A cast of shepherds, angels, Mary and Joseph ready to take a bow at the end of the annual Christmas Pageant. Photo: Alexandra Demke

A cast of shepherds, angels, Mary and Joseph ready to take a bow at the end of the annual Christmas Pageant. Photo: Alexandra Demke

A centrepiece of our worship service on Christmas Eve is the Christmas pageant. It is different every year, but we always enact a part of the story about the birth of Christ. It is the children of the Sunday school who put on the play for the children visiting us with their families that night. In order to welcome children and their families to our worship on this special night, our service is conducted partly in English, partly in German, and it lasts about 45 minutes. Later that evening, we hold a traditional candlelight service that includes special music for quiet listening and lots of Christmas carols so that celebrants can sing along. It is attended by many who would rather have a quiet time listening to readings, or visiting us to see the tree on this special night. This service is over just before midnight and it ends the day.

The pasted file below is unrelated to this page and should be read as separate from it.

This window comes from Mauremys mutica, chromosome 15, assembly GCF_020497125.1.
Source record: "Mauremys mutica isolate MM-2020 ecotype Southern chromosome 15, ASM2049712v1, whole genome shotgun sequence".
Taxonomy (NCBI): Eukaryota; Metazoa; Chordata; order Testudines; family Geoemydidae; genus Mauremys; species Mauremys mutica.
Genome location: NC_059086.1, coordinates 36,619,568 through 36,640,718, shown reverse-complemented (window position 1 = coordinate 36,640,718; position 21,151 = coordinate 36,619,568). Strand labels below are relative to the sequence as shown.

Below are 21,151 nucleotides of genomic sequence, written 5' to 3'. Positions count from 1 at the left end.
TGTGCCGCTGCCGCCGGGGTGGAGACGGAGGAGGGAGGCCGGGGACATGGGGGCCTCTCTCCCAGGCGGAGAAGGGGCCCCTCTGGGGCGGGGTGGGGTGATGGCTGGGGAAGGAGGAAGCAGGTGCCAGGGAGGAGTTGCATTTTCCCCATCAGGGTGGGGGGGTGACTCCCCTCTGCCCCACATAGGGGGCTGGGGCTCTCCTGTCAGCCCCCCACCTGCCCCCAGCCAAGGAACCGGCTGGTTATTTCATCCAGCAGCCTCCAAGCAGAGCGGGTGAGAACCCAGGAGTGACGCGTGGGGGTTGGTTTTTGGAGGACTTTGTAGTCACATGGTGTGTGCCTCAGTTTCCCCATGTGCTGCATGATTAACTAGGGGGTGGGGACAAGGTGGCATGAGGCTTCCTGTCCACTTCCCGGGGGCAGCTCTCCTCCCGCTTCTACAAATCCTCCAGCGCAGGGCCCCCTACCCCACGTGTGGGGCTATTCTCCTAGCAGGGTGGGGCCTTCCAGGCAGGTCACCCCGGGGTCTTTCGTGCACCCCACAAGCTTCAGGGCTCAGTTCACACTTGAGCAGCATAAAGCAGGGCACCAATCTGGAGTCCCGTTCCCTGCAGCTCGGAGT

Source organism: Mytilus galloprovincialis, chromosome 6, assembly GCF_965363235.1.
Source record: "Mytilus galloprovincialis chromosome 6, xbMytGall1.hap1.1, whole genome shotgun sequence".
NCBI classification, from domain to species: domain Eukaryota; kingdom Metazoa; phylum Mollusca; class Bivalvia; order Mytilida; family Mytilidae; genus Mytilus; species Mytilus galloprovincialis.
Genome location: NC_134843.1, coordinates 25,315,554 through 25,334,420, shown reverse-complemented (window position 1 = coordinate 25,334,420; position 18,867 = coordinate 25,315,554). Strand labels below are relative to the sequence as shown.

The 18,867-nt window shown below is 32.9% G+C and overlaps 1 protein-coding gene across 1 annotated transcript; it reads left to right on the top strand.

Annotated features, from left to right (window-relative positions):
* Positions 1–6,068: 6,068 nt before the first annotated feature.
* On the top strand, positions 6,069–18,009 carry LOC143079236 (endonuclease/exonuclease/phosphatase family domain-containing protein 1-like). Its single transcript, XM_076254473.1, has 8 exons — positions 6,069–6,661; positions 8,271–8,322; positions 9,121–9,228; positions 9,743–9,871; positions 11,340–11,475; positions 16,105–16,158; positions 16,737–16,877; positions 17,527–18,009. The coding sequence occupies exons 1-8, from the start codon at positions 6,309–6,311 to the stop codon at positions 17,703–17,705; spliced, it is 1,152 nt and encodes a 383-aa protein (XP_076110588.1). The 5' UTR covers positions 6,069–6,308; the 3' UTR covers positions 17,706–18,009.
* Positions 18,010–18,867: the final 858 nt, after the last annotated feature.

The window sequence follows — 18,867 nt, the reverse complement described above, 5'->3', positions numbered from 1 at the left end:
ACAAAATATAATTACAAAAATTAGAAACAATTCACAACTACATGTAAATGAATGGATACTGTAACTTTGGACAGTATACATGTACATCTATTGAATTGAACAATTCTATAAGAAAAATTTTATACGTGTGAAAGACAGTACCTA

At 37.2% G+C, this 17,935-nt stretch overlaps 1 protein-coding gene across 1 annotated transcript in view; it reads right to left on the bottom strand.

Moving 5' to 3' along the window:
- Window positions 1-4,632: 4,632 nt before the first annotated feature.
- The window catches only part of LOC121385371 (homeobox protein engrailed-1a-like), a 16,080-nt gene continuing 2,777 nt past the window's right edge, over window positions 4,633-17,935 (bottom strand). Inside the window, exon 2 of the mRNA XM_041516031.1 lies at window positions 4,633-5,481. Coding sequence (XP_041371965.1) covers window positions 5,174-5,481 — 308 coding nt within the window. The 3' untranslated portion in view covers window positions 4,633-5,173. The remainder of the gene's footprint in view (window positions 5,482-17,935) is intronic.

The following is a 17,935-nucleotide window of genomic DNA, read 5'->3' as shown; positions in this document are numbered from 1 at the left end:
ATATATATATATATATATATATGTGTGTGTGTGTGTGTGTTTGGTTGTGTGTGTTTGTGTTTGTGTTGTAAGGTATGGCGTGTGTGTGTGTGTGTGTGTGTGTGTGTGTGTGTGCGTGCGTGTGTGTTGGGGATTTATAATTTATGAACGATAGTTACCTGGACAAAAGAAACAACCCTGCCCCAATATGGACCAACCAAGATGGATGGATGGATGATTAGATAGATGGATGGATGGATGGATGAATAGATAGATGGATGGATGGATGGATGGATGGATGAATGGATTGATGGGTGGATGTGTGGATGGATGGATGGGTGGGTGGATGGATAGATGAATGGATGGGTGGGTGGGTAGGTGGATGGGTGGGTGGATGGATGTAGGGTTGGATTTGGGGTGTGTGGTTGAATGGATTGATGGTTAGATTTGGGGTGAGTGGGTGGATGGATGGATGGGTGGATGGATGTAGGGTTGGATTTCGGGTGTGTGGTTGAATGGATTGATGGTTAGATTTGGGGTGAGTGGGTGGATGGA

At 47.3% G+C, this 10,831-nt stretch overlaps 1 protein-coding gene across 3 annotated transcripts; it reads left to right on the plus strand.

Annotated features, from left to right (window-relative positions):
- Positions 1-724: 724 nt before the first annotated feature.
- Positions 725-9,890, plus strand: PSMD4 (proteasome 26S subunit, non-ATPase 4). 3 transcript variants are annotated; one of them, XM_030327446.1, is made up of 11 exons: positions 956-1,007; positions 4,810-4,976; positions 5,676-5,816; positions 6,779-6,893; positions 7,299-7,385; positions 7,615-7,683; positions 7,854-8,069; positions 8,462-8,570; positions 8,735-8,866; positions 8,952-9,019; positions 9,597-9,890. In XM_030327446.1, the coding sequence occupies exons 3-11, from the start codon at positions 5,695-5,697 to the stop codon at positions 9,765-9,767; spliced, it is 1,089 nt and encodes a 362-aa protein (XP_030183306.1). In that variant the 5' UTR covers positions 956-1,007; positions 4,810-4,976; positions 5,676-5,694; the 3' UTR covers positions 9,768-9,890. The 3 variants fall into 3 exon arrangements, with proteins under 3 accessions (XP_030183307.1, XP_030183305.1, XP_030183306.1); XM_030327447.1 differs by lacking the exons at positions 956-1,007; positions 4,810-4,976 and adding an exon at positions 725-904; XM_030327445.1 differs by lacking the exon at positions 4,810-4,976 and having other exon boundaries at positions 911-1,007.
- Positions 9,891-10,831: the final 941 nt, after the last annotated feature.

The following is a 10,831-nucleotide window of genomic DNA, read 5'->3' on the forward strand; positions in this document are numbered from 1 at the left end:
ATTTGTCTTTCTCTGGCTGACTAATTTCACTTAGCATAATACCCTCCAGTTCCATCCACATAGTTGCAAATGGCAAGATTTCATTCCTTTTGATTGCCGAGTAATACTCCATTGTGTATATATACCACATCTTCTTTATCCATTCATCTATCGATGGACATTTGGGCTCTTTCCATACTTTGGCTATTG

We are very happy to have visitors who want to celebrate this special night a little differently this year! No matter when you come for our Christmas worship, the service always ends with the hymn “O du fröhliche, gnaden bringende Weihnachtszeit!” (“O Joyful and Blessed Christmastime”). And this, after a time of patient anticipation, would be my wish to you!

Pastor Friedrich Demke began his six-year term as a pastor of the German Martin Luther Church in 2011. He is joined here in Ottawa by his wife, Alexandra, and two children. To find out more about the German Martin Luther Church, consult its website at www.glco.org or contact Pastor Demke at 613-748-9745.